While the number of legislations / policies to be assessed in a year would depend on the resources with the Commission, legislations / policies identified by the following three sources would be considered for assessment from competition perspective:
i. The Advocacy Division of the Commission will continuously scan and identify the upcoming / existing economic legislations and policies which may potentially have adverse effect on competition, for assessment;
ii. Any Government Agency, including statutory authority, may refer any upcoming / existing economic legislation or policy to the Commission for competition assessment; and
The legislations / policies referred to / identified at (i) and (ii) above would be taken up for assessment only if it is approved by the Commission.
D. Panel of Expert Institutions
The Commission shall maintain a Panel of 5-7 reputed institutions to carry out initial competition assessment of the economic legislations or policies referred to them. The institutions must have expertise in law, economics, finance or management. The institutions would be selected by a selection committee constituted by the Commission based on evaluation of their abilities as demonstrated by them in a sample competition assessment submitted by them in response to a public advertisement. The Panel of institutions would be displayed on its web site. Unless removed from the Panel for reasons to be recorded in writing on file, an institution shall remain on the Panel for a period of three years. It would, however, be eligible to be empaneled again subject to meeting the requirements. The empaneled institutions would require to sign a non-disclosure agreement with the Commission.
The Commission may arrange for training of the professionals of the institutions in the Panel on the methodology of competition assessment of legislations / policies and share its expectation from them while making competition assessment.
E. Process of Assessment
As soon as a legislation /policy is identified by the Commission for competition assessment, it will be assigned to (i) an institution in the Panel depending on its interest, expertise and experience, or (ii) an in-house team of officers. The Commission will decide as to which legislation / policy will be assigned to an institution or to an in-house team for assessment and if assigned to an institution, the honorarium to be paid for the assessment. The institution / team must give an assessment of the legislation / policy in the annexed format within 15 days or such period as may be prescribed, of the receipt of the assignment. The assessment shall carry findings, observations and suggestions for modification of the legislation / policy along with the rationale for the same. The Advocacy Division shall examine the assessment of the institution / team and shall submit its views along with the assessment for consideration of the Commission within 15 days of the receipt of the assessment. The Commission shall form its views at the earliest and, if it considers necessary, shall suggest modifications in the legislation / policy from competition perspective to Parliament / State Legislature and its Committees concerned, the Administrative Ministry or the Department of the Government which has piloted the legislation / formulated the policy, and the Statutory Authority. The Commission may publish the assessment made by the empanelled institution on its web site.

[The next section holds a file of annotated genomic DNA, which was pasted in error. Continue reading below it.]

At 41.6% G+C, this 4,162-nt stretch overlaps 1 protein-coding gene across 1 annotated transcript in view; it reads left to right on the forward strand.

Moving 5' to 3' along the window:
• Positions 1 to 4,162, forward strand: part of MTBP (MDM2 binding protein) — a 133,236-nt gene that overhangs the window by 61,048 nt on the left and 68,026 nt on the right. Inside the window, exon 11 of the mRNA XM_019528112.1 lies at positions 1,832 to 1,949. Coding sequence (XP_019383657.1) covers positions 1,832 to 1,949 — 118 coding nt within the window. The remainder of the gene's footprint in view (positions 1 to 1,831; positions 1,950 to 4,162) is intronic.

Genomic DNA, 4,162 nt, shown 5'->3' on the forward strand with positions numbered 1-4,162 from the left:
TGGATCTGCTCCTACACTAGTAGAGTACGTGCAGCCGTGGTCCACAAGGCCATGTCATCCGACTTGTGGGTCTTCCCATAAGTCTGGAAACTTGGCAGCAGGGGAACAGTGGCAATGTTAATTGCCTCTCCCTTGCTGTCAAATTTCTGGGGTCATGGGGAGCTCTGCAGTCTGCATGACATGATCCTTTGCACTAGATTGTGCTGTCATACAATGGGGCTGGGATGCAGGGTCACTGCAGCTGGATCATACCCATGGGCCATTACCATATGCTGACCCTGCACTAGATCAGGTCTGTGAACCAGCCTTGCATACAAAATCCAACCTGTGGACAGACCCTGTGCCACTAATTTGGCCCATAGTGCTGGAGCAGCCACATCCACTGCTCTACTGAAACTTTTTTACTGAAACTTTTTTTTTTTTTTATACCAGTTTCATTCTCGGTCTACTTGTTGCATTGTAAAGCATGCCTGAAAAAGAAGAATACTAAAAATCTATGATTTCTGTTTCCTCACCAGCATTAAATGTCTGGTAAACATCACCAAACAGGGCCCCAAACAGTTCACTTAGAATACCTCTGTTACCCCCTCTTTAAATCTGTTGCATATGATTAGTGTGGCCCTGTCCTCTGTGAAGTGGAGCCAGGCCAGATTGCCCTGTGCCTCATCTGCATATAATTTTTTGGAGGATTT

F. Obligations of Expert Institution
The institution must give its assessment, within 15 days or such period as may be prescribed, of its receipt. It shall exercise full care and diligence to ensure that its assessment is of very high quality. The Commission shall examine if the assessment made by the institution is satisfactory. If it is satisfactory, it shall pay, within 15 days or such period as may be prescribed, of receipt of the assessment, the honorarium indicated at the time of assignment.
G. Criteria for Assessment
The legislation/ policy shall be assessed from the competitive perspective. In particular, the assessment shall address if the it has any provision which could:
a. cause appreciable adverse effect on competition in the relevant market in India;
b. humble any of the salient features of a competitive market;
c. restrict the freedom of players in the market and choices of consumers; or
d. be in disharmony with the objectives of the Competition Act, 2002. While determining the above, the assessment should take into account the factors listed in section 19(3), 19(4) and 20(4) of the Act.
H. Effect of the Guidelines
These Guidelines shall be effective from January 1, 2017 and remain in force until further reviewed by the Commission. The Commission may relax any of these Guidelines in case of expediency. It may discontinue the Panel of institutions / these Guidelines at any time without any notice.